Big fat hand pulled noodles [sic] are taking over Berlin”. The lede writes itself – or rather, Wen Cheng writes it for us on the wall of its new location on Schönhauser Allee, in stark all-caps lettering that makes the sentence seem vaguely like a threat. This second satellite of the Shanxistyle biang biang noodle bar was supposed to help ease the pressure on the first, which has been deluged with customers since opening a year and a half ago. Instead, and predictably, the second most notorious queue in Berlin has merely replicated itself a couple of kilometres down the road. We won’t deny Wen Cheng’s saucy, spicy bowls hit the spot. But as temperatures drop, so does our willingness to stand outside for an hour in pursuit of a dish that’s best slurped up in 15 minutes. With Sichuan-flavoured predecessors Chung King and Liu similarly slammed (and the latter facing eviction early next year), how is a noodle lover to survive the winter? We’ve got six ideas, listed in order from most to least Wen Cheng-like.
If there was ever a reason to set foot inside Bikini Berlin, that dead mall clad in sun glasses à la Weekend at Bernie’s, it’s this new food court stall from Chinese institution Ming Dynastie. On the menu: thick, flat noodles served in a spicy beef soup or as a Wen Cheng-ish bowl with braised pork, veggies or tofu (choose your own heat level). Even better is the thinner, springier variation, which comes with a saucy mix of ground beef or pork and soybeans. You can get a noodle refill if you’re still hungry or tack on an order of pan-fried meat or veggie dumplings. Just save room for dessert – the groovily translucent water ice pudding is not to be missed.
- Budapester Str. 38-50, Charlottenburg, Mon-Sat 12-20, click here for more info.
A year into its existence, the neon-lit Shanghainese eatery off Hackescher Markt has become known for two items. One is the da tang bao, the morbidly obese cousin of the better-known xiao long bao – basically a super-sized dumpling filled with thick pork broth and a few meaty bits. (The metal straw it comes with is more an Instagram prop than anything else; don’t sip the scalding hot soup through it if you want to be able to taste the rest of your meal). The other is the ‘One Meter Noodle’, handpulled ribbons served with chilli oil, vinegar and your choice of toppings, from tofu to duck to smoked fish. Get the braised beef for the most Wen Cheng-adjacent experience; the spice level won’t be as high, but the long, chewy strands and tender, flavourful meat will be just as satisfying.
- Kleine Präsidentenstr. 3, Mitte, daily 12-22, click here for more info.
Need more proof that Chinese noodles are trendy? Just look at all the places that are turning their attention from ramen to lamian. The Friedrichshain storefront formerly known as Ramen X Ramen has become Chi.Bar, with a menu of soups, bowls and dumplings all using handmade dough. And out in City West, the team behind XXX Ramen have opened this narrow counter and takeout window specialising in spaghettithin hand-pulled strands. Get them in a Lanzhou-style soup, with braised beef, white radish and thinly sliced onion in a clear, almost pho-like broth. (Adding your own chilli oil is a must).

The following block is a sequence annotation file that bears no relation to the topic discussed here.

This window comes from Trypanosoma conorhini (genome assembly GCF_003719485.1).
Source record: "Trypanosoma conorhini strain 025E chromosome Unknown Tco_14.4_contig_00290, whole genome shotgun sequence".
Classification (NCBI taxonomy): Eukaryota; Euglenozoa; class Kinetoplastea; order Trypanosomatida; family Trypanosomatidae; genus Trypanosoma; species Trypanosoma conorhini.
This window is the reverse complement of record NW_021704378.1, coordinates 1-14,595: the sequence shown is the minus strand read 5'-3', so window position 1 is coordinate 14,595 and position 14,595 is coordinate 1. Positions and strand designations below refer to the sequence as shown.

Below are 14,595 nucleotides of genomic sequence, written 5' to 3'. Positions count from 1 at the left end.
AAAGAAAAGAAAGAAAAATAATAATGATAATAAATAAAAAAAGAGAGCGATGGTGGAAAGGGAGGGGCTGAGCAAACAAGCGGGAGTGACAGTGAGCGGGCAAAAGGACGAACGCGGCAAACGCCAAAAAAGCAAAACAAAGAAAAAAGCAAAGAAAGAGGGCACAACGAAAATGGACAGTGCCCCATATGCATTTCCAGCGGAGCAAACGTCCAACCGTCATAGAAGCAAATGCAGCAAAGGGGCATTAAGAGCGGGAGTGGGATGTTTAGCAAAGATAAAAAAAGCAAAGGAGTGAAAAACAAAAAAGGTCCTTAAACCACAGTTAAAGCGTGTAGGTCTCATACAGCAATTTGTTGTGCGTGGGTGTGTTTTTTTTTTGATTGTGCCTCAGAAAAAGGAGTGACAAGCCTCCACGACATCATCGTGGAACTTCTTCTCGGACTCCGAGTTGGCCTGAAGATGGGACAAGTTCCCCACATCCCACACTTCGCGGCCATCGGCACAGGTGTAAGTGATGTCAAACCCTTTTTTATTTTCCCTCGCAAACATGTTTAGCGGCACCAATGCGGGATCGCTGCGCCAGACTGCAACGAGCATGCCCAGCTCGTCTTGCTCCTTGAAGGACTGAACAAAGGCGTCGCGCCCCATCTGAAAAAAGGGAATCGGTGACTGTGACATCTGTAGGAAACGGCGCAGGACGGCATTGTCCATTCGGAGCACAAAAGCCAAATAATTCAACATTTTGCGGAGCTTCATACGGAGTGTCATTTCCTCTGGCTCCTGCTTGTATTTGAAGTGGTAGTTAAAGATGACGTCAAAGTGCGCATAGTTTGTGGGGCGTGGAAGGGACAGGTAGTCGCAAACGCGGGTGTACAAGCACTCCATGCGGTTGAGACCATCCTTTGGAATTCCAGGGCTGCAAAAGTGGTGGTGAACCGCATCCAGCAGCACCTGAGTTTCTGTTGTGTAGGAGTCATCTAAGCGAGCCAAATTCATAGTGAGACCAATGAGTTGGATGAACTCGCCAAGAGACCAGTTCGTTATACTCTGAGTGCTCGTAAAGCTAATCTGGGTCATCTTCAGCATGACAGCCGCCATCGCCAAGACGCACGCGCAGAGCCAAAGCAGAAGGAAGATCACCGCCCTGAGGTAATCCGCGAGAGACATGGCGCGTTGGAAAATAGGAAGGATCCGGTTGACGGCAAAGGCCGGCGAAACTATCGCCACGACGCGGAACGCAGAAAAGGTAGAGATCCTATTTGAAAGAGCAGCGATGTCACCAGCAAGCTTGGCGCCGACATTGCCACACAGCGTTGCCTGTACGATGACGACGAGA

- Leibnizstr. 70B, Charlottenburg, daily 12-22, click here for more info.
The name’s no joke. Walk into this Friedrichshain newcomer and you’ll find yourself confronted with smiling yellow emojis on every conceivable surface, a decor choice that has the opposite effect from what the owners, a family from the northern province of Hebei, probably intended. At least the food, a pan-Chinese melange of regional dishes, will turn that frown upside down. Most opt for the dumplings, whether the huge variety of jiaozi or the credibly soupy xiao long bao, but don’t sleep on the thin homemade noodles with toppings like scrambled egg and tomato, creamy sesame sauce or a schnitzel-like fried pork cutlet. Try the ‘Peking’ version with ground pork and fermented soybean sauce, aka zha jian mian – the retro presentation (hello, orange slices) makes you feel like you’re eating in a school cafeteria or worker’s canteen, in a good way.
- Samariterstr. 28, Friedrichshain, Tue-Sun 12-22, click here for more info.
Good Chinese food in Neukölln? We never thought we’d see the day. Granted, the rainbow-coloured dumplings may not be traceable to any particular province (there’s even a dessert option, alongside Indian curried potatoes and a more traditional pork and cabbage filling). But questions of authenticity don’t matter when it comes to the toothsome, comforting noodles, handmade and given a quick whirl in the wok with the sauce and toppings of your choice. A good chunk of the menu is vegan-friendly, including the ‘Kay’s Noodles’ with spicy sauce and veggies, and the ‘Shanghai’ version with soy sauce and scallion oil.
- Flughafenstr. 25, Neukölln, Wed-Sun 12-15, 17-22, click here for more info.
And now for something completely different: contrary to its claims, this new Prenzlauer Berg storefront isn’t the first place in Berlin to serve kalguksu, Korean knife-cut noodle soup. But it’s certainly the flashiest, with its open kitchen where Hyun, the swordmaster in question, rolls out and slices his fresh dough. The thick, chewy strands wind up in one of four bowls on offer: soy sauce and three types of mushroom, spicy chicken, shellfish, or – the priciest for a reason – a majestic hunk of soy sauce-braised beef with caramelised onions and garlic confit (€18.50). They all come with raw kimchi, pickled chillis and chilli paste on the side and all are served steaming hot enough to help you get through the cold winter ahead.
- Dunckerstr. 30, Prenzlauer Berg, Wed-Sun 17-22, click here for more info.